The Pat Metheny interview

5 Insights from Rick Beato's Pat Metheny Interview

jazz guitar legends miscellaneous practice and mindset Dec 18, 2021

A guest post by Andrei Kryssov

Producer and guitarist Rick Beato recently sat down with legendary guitarist Pat Metheny for a 90+ minute conversation about guitar playing, soloing, Pat’s career and so much more.

This interview is filled with insights that any guitarist can benefit from. In this post I’d like to highlight five insights that stood out to me. Let’s get started.



Triads over bass notes

During the creation of his album “Bright Size Life” (1976), Pat recollected utilizing the concept of triads over bass notes, or inversions. For example play an A major chord triad (A, C#, E). Now add a Bb (flat 9th) in the bass. You now have an A/Bb chord. This concept has various benefits. One is having a much simpler chord name to communicate. It’s much easier to have someone play an A/Bb chord versus a Bbmin/maj7 add#11 chord.

This concept also got Pat to explore harmony beyond the traditional linear way. Harmonic structure started to be about the movement of the notes between chords. It could be bass notes, or a common tone that cut through the chords. Pat’s recommendation was that you should “start thinking about harmony by knowing how to invert chords in at least 3-4 different ways, using different chord tones as the pivot points.”.


Coming up with new things

Pat talked about how the culture in the 70s was very creative and inventive. Pat made his mark by his application of triads over bass notes. He also experimented with alternate tunings on a 12-string guitar. And he was one of the first to hook up multiple amps to a digital delay in order to spread his guitar sound out across multiple amplifiers. According to Pat: “this is what was required, you had to come up with some stuff…”. Be observant, explore your interests and see what you can come up with that’s different from the mainstream.



Much of this interview contained insights from Pat on how he thinks about musical topics. One of those topics was melody. What is melody? What makes a melody great? How does an improviser create a memorable melody? According to Pat, “The idea of developing an idea may be a better way to think about what melody actually is”. As an example Pat presented the melody from Happy Birthday as a perfect example of developing an idea:

Happy Birthday the song

Part 1: idea

Part 2: development 1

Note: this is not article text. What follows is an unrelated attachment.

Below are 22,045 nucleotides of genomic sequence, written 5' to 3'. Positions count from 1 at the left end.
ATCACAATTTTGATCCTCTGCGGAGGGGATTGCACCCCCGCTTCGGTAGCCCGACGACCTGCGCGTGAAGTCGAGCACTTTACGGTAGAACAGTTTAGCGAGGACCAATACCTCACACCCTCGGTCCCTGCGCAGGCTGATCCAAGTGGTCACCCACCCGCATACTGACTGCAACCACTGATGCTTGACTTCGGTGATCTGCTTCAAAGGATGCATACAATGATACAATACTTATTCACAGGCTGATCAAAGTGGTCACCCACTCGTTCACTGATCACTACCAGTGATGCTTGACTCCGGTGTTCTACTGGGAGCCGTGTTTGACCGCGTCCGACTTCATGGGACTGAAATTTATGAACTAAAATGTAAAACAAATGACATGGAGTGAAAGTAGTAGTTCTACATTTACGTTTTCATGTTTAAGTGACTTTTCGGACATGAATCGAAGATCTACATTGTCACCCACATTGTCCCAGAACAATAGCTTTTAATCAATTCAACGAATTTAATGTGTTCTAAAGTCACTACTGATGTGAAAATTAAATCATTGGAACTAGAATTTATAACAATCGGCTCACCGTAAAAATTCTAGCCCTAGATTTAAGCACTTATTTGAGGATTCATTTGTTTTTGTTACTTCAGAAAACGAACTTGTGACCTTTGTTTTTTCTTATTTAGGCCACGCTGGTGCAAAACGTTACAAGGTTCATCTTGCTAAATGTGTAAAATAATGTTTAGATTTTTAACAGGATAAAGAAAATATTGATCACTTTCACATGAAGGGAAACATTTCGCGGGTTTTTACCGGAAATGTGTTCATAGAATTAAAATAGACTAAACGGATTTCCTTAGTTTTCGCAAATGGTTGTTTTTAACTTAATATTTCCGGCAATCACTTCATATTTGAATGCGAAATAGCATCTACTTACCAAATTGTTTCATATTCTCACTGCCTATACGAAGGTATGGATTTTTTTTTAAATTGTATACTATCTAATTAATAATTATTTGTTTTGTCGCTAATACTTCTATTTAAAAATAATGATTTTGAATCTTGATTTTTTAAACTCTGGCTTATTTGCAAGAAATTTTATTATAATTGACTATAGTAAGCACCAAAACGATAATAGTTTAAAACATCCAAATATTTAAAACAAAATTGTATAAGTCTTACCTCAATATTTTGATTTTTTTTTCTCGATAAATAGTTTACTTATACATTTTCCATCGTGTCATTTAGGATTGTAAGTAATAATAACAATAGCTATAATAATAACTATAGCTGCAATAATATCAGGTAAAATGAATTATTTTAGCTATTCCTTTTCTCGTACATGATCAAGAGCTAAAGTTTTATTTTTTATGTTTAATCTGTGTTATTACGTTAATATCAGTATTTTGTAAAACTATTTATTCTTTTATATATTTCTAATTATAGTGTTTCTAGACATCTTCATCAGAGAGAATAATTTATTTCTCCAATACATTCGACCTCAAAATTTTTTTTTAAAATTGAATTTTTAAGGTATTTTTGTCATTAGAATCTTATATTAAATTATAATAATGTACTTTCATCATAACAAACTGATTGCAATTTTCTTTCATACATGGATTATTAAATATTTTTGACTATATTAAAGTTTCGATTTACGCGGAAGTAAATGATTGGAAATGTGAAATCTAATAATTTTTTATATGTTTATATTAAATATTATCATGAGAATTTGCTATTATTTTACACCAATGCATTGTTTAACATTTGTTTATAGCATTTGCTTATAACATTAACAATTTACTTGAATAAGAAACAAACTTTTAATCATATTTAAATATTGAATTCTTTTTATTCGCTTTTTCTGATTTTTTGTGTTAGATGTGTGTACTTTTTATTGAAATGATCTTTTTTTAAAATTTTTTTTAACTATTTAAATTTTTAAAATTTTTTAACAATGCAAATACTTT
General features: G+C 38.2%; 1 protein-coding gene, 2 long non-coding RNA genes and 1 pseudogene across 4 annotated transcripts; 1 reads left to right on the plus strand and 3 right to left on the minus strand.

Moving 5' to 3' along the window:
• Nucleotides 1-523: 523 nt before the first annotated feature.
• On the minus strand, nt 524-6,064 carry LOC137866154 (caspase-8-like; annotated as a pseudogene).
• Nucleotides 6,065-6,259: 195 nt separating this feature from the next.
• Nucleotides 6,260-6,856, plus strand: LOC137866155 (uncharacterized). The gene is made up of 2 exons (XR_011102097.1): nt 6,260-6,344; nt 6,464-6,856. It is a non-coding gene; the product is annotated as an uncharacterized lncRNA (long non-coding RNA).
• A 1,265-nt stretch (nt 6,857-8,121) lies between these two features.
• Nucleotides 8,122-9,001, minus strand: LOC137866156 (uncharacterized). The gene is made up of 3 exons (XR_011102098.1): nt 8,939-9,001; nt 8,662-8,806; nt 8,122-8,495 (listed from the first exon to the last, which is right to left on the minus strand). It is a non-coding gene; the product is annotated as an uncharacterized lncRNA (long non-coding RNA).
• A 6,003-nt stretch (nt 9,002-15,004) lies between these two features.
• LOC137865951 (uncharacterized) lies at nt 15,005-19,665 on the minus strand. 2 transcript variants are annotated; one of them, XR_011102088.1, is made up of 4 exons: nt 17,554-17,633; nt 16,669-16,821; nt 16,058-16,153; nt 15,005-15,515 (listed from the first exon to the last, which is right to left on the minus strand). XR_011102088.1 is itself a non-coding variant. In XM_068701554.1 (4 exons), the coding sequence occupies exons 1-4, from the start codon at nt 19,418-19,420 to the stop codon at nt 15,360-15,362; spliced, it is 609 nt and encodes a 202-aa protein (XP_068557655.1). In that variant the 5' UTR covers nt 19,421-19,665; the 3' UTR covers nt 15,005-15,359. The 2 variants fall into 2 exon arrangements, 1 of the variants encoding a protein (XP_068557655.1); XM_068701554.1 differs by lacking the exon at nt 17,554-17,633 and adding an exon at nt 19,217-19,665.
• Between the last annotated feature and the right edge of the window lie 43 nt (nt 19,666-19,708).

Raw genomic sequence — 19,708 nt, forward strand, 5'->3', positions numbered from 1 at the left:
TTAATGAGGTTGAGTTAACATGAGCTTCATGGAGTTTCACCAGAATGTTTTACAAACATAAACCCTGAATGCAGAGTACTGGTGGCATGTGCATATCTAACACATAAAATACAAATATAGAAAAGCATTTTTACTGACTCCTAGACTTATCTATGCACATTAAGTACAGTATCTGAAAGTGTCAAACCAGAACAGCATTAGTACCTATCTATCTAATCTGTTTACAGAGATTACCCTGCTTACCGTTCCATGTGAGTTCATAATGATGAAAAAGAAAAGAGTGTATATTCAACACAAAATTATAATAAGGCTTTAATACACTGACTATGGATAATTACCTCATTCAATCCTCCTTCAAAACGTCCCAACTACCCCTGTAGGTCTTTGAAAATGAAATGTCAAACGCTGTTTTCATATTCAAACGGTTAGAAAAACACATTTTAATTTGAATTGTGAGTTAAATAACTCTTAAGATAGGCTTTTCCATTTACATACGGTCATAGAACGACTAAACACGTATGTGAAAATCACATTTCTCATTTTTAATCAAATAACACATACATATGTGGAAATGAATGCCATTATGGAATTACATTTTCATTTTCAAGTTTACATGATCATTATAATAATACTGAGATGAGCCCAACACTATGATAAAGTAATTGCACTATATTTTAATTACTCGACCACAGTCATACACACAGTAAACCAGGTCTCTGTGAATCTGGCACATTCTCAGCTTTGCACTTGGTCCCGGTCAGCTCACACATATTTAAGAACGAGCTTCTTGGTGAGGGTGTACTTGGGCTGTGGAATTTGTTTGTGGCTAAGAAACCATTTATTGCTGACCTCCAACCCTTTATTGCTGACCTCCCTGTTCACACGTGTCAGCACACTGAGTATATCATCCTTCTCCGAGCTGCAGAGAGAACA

Part 3: development 2

Part 4: recapitulation

Jazz musicians such as Ornette Coleman, Clifford Brown, Max Roach and Wes Montgomery really embody this in their playing according to Pat. For Pat the melody is an opportunity for the player to guide the listener in hearing how certain notes sound over certain chords. He called this “illumination”. To quote Pat, “It’s a matter of human consideration. You want to illuminate things. As musicians it’s our responsibility to illuminate things that we think are cool…”.


Playing through complicated changes

I sometimes read various comments online about how it’s easy for Pat to play over complicated changes since he was a musical prodigy. It’s assumed that playing through complicated changes is easy and effortless for Pat. But as he discussed, it may sound and look easy, but it’s not. Pat will practice certain songs for hours in all 12 keys in order to develop a level of comfort that will come across as effortless when he plays. You have to put in the work.

Furthermore, Pat intentionally writes complicated changes in order to challenge himself. Here’s Pat, “Regarding the bridge of the song “James”, I’m going to write something like that because I can’t do it. Over years, hours and hours working on it, I’ve gotten to the point where I can do it…”.



The topic of Soloing is a culmination of the lessons Pat shared from the Melody and Playing through complicated changes discussions. On soloing Pat reiterated the importance of being prepared: “Preparation requires really knowing what the material is. Being able to play it if not in all 12 keys, in a lot of different keys. To be able to look at material from different angles. Be able to hear it…”. Pat also discussed the importance of developing your ear, the ability to listen and hear what’s going on around you. It’s the number one quality that he believes a musician should have.

He offered some practical advice as well. The foundation of soloing is to be able to play the fundamental chord tones. The root, third and seventh. It’s simple but very effective to outline the chord tones in your soloing. You can solo on just the bass and third notes. Just two notes and follow the progression! Get this foundation solid before you go to more complex note choices.


About the Author

Andrei Kryssov is the founder of Modern Guitar Hub, a site that publishes concise guitar-related articles and lessons for guitar players who have busy schedules. A guitarist for over 20 years, Andrei has recorded and performed with various Rock and Jazz bands.



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